Executive entities will greatly enhance the estate planning process, according to Allen who adds: “It gives clients a cost effective and flexible structure. Wealth generators, particularly with family businesses, are ever more cognizant of the need to put in place proper corporate governance style processes. The executive entity lends itself particularly well to this.”
By using an executive entity, clients can be confident that, no matter how complex their needs are, they will be met. They can also be assured that should any family disputes arise they will not affect the succession of wealth as the settlor’s wishes are entrenched into the structure of the entity itself.
“Executive entities continue on, so succession would be dealt with. It gives UHNWIs security,” says Heather Thompson, partner at Higgs & Johnson, who was also involved in reviewing the legislation.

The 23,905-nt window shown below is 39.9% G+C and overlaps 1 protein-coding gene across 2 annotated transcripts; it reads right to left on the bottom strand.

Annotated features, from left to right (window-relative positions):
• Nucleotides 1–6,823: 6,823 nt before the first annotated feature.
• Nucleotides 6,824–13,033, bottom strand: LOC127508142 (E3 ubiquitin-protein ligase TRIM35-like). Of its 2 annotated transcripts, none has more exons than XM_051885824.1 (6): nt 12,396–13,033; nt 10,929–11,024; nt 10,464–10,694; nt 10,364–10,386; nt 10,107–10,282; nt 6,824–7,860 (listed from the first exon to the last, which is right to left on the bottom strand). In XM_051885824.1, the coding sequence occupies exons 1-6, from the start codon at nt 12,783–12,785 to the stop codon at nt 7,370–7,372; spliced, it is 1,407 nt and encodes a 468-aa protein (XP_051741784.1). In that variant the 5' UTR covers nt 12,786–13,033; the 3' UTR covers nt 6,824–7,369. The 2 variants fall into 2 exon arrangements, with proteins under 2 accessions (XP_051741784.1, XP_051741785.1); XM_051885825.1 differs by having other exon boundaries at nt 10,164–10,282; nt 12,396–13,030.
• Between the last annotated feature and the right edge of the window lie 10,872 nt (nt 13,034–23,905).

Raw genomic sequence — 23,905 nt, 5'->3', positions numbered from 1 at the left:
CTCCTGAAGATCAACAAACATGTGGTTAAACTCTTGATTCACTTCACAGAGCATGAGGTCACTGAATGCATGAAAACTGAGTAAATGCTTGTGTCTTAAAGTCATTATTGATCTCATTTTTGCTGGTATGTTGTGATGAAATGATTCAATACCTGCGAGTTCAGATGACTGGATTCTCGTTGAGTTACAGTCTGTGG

Friends or relatives of the client can be appointed to administer their wealth under the new bill, which protects these administrators by means of a limited liability provision, provided that the protector acts honestly.
Amendments to Trustee and Perpetuities law
In addition to the EEB, The Bahamas is addressing the current law regarding trusts and perpetuities. Introduced alongside the EEB, are the Trustee Act Amendment Bill (TAAB) and the Perpetuities Bill (PB).
The TAAB is an important step, not only in trust law, but also in dispute resolution, as it allows for arbitration in trusts–effectively removing the need for costly and time consuming litigation. Under the TAAB, there is also provision for asset management responsibilities to be divided between a trustee and a power holder. The two can be compelled to make decisions jointly, or one may have veto over the other. This gives settlors greater control over the management of their assets, and trustees more security.